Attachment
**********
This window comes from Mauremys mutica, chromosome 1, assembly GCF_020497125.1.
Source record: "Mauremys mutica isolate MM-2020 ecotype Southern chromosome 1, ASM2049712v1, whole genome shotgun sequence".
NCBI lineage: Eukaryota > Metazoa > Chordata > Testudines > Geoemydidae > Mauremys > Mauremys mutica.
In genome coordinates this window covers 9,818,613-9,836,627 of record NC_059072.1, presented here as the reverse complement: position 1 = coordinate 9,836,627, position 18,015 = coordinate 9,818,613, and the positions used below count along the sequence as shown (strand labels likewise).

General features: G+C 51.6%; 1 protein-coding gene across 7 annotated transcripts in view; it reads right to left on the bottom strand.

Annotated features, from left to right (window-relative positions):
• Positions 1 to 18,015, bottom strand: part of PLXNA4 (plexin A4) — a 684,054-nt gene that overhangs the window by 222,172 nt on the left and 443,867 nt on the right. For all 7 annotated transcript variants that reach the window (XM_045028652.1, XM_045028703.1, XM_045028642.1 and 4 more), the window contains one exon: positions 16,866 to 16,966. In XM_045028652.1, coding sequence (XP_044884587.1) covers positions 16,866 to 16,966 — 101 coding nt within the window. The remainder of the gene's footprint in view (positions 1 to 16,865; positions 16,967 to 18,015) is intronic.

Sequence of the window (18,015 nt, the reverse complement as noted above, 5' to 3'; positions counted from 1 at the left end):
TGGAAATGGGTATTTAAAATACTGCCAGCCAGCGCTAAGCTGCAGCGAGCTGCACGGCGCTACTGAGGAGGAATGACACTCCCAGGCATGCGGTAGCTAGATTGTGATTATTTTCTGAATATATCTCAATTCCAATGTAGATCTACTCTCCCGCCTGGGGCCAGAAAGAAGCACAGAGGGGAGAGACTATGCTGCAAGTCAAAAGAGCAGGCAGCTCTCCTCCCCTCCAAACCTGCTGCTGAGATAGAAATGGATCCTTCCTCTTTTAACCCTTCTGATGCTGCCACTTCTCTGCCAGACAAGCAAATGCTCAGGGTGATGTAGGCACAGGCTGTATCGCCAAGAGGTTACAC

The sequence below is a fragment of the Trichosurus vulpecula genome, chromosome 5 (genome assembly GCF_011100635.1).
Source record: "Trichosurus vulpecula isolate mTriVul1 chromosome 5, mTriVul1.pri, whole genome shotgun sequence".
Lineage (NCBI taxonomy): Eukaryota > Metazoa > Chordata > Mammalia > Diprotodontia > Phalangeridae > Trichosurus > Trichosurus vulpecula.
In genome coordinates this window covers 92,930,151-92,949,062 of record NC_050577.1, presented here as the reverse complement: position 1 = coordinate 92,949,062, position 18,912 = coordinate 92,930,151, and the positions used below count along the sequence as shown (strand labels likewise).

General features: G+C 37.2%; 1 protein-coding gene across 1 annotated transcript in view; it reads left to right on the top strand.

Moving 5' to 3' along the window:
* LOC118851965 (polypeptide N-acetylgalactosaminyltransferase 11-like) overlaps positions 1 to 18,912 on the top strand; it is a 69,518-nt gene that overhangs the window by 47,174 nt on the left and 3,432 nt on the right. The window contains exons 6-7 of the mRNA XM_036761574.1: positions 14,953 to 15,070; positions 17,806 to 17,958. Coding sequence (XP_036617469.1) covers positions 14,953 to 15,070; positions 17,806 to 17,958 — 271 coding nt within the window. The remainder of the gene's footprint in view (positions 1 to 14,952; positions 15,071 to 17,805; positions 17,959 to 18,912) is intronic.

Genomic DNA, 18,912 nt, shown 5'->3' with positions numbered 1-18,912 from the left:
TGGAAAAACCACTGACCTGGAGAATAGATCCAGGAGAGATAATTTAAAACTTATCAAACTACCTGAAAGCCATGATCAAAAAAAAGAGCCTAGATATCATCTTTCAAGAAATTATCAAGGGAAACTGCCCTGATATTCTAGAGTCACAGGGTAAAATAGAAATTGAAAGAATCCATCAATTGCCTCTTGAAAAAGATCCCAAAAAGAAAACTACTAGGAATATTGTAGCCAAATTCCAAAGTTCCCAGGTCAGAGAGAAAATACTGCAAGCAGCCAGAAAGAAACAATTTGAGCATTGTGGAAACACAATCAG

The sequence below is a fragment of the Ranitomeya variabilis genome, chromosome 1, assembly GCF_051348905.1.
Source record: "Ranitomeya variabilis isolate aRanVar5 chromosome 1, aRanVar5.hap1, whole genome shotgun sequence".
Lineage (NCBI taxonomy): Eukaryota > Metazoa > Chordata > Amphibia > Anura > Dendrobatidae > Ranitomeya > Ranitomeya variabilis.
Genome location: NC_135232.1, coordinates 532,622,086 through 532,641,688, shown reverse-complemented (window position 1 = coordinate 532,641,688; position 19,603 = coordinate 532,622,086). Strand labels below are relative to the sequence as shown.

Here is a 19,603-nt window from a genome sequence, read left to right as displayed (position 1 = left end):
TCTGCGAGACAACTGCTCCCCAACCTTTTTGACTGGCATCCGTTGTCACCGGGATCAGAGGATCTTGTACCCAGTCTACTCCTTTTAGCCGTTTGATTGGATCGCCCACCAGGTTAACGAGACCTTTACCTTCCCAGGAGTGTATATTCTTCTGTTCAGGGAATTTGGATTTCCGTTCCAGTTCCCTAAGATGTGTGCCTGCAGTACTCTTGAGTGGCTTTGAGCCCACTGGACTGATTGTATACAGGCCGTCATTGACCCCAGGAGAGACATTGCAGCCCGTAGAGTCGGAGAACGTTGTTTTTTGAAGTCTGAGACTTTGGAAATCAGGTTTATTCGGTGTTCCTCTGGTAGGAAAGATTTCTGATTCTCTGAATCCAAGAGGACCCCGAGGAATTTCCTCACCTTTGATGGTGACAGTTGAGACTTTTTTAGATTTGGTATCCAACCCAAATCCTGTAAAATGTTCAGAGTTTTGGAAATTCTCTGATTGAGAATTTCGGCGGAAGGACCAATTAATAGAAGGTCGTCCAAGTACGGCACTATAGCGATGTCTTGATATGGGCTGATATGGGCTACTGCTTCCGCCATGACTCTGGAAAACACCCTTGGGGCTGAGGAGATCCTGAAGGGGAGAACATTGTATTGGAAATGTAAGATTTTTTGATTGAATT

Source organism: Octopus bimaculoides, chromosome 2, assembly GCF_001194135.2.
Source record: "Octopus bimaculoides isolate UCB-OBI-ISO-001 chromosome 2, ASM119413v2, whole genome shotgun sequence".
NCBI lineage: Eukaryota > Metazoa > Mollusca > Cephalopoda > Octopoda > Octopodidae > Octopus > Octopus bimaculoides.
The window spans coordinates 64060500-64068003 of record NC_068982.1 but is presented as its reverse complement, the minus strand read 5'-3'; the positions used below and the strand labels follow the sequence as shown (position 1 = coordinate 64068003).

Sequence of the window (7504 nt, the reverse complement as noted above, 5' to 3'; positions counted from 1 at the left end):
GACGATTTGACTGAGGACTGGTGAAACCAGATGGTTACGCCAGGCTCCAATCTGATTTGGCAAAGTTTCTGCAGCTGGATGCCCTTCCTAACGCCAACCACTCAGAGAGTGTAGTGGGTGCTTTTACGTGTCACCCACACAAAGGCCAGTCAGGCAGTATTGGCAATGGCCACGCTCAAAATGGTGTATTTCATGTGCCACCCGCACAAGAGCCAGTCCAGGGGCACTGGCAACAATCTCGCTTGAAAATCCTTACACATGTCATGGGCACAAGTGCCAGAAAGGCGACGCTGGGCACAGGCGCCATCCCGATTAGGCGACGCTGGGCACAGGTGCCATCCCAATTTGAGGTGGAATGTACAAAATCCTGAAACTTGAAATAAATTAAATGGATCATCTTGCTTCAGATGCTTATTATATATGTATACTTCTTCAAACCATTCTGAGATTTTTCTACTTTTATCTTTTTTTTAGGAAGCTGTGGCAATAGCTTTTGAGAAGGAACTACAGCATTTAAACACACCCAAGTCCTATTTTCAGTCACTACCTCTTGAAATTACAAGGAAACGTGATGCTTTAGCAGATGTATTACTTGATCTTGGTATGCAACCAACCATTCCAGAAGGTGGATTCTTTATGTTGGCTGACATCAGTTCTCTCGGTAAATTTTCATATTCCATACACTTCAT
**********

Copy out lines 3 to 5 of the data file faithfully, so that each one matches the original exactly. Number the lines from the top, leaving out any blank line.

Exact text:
NCBI lineage: Eukaryota > Metazoa > Chordata > Testudines > Geoemydidae > Mauremys > Mauremys mutica.
In genome coordinates this window covers 9,818,613-9,836,627 of record NC_059072.1, presented here as the reverse complement: position 1 = coordinate 9,836,627, position 18,015 = coordinate 9,818,613, and the positions used below count along the sequence as shown (strand labels likewise).

General features: G+C 51.6%; 1 protein-coding gene across 7 annotated transcripts in view; it reads right to left on the bottom strand.